ESL Federal Credit Union is filling an investment gap locally with the launch of ESL Trust Services LLC. It is the first credit union in New York to create a trust company subsidiary, officials said.
As part of ESL’s Wealth Management group, the trust subsidiary will offer new services, including trust administration services, investment management, estate planning and administration and wealth transfer planning. ESL has tapped industry veteran Gina DiMonda as president of the venture.
“ESL has great brand recognition. We’ve been in the wealth management business for about 20 years,” DiMonda said. “We were really trying to (grow) the amount of people that we could assist. So we’re really doing the whole continuum of investing.”
DiMonda has been with ESL since 2015 and brings nearly 25 years’ experience in investment and trust services to the role. Prior to joining ESL, DiMonda served as vice president and wealth manager at First Niagara Bank N.A.
Joining DiMonda in the trust subsidiary are Allan Ford as senior portfolio manager and Jacqueline Riorden as fiduciary officer. Some 35 people work in ESL’s wealth management division.
“We’ve been able to attract top talent in our community,” DiMonda said, noting that within ESL Trust Services the combined experience is 75 years.
ESL began seriously to consider trust services roughly 10 years ago, when the organization began receiving requests from clients.
“In terms of how ESL does things, we don’t just jump into any business venture,” said Leo Iacobelli, senior vice president and director of ESL’s wealth management group. “We really do research, we do a thorough investigation. And then ultimately, if it makes sense, then we put together an implementation plan.”
“We thought that there was really a gap that existed within our overall offering, and it was something that was necessary for our market here because a lot of companies had moved their operations out of town, so it was very difficult for our members to be able to get trust service advice,” Iacobelli said.
Wealth management comprises three areas: accumulation, preservation and distribution, he said. ESL found a gap in its services when it came to distribution.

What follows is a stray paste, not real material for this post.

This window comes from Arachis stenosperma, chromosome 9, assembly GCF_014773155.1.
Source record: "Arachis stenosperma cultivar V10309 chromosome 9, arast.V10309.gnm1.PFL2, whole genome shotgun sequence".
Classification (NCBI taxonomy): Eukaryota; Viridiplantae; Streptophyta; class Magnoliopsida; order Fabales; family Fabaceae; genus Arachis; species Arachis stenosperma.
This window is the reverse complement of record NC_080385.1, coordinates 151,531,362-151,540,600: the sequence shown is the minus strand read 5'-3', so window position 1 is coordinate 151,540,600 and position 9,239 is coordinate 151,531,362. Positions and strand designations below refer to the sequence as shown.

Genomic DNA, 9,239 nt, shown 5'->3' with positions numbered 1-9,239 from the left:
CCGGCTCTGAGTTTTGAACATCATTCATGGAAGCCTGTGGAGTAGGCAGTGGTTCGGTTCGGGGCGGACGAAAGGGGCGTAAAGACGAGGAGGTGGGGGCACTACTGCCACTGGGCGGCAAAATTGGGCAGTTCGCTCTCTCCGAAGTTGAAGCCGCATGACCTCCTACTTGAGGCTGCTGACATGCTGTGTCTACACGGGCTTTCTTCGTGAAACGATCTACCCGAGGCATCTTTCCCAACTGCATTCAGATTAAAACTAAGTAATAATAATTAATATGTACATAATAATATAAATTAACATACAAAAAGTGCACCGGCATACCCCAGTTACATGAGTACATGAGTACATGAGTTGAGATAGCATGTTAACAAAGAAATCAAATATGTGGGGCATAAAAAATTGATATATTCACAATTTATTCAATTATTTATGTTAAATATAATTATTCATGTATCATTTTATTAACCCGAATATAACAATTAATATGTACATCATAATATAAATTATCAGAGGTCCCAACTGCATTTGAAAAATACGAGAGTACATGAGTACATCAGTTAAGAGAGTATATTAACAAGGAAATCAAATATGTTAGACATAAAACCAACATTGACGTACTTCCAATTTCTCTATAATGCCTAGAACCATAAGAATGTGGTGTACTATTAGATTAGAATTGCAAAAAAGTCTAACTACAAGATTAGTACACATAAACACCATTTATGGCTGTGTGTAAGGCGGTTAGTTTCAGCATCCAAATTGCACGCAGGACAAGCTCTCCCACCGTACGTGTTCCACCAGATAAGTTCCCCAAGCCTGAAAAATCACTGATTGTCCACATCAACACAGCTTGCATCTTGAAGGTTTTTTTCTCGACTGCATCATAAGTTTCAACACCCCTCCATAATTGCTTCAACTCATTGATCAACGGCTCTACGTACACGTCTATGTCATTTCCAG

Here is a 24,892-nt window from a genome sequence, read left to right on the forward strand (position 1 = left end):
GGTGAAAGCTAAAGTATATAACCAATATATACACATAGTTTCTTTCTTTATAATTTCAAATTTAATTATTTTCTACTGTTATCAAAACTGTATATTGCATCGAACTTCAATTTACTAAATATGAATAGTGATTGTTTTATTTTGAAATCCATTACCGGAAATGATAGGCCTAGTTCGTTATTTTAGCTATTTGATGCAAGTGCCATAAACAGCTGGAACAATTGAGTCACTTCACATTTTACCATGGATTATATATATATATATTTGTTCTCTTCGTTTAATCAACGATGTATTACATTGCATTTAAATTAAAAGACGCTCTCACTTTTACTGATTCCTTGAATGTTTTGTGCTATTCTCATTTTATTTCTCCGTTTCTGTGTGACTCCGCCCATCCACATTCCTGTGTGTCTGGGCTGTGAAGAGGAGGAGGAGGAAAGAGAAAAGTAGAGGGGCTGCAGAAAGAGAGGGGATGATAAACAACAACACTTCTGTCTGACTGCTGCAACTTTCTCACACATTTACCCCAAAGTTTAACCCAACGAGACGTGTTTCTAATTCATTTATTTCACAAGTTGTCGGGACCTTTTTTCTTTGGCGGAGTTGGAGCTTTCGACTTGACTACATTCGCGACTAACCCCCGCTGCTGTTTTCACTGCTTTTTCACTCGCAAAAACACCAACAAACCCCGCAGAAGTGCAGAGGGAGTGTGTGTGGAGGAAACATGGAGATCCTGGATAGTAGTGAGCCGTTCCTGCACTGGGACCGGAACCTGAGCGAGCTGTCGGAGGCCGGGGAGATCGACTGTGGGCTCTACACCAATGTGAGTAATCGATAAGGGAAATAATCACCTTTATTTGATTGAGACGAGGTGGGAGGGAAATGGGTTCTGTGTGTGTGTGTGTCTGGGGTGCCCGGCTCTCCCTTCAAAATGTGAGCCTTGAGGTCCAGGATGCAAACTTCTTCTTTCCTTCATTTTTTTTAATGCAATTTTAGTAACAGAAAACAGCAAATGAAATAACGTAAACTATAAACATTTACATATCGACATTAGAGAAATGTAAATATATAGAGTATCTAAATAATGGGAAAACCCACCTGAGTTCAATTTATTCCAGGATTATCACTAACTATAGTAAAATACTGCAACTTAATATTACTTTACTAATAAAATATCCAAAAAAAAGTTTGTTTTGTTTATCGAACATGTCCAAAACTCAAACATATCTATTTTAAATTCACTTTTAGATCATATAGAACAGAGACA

“We’re all going to reach a point where we’re going to start to talk about how best I want to distribute my wealth that I’ve accumulated and have been successful in preserving,” he said. “And that’s really where trusts come in.”
ESL also found a gap in services for smaller accounts, those less than $2 million.
“A lot of the organizations locally changed their model so that if you had less than $2 million, your option was a call-center type relationship versus that actual face-to-face encounter,” Iacobelli said.
ESL has more than 330,000 members, but the new offerings are available to both members and nonmembers, DiMonda said.
ESL Trust Services ran a successful pilot program in May, DiMonda said, and began bringing on new trust clients this month.
“When members request things, we listen,” she said, noting it is a business philosophy that began with ESL Federal Credit Union’s founder, George Eastman, in 1920.
The locally owned financial institution employs 735 people in Rochester and has $6.2 billion in assets. The company has appeared on the Great Place to Work Best Small & Medium Workplaces list for six years.
“I think there is a need for people here in general to be able to do their investments, their wealth management, their banking with an institution that they know is going to be around for a very long time, that has a history and that can attract and retain talent,” Iacobelli said.
While ESL’s product offerings may not differ from its competitors, its service does, he added.
“We do design our service levels to not only accommodate what everyone else is doing but also to incorporate stability,” Iacobelli said. “We’re going to be here, we’re not going to go away, we’re going to continue to interact face-to-face. That’s our preferred way of interacting.”
Through its additional services and long, local history, ESL will counteract the negativity associated with other investment and wealth management firms merging or disappearing from the Rochester region, Iacobelli and DiMonda said.
“We’re not owned by stockholders so there is that sense of stability that we offer that we feel no one else can offer in the marketplace,” Iacobelli said.
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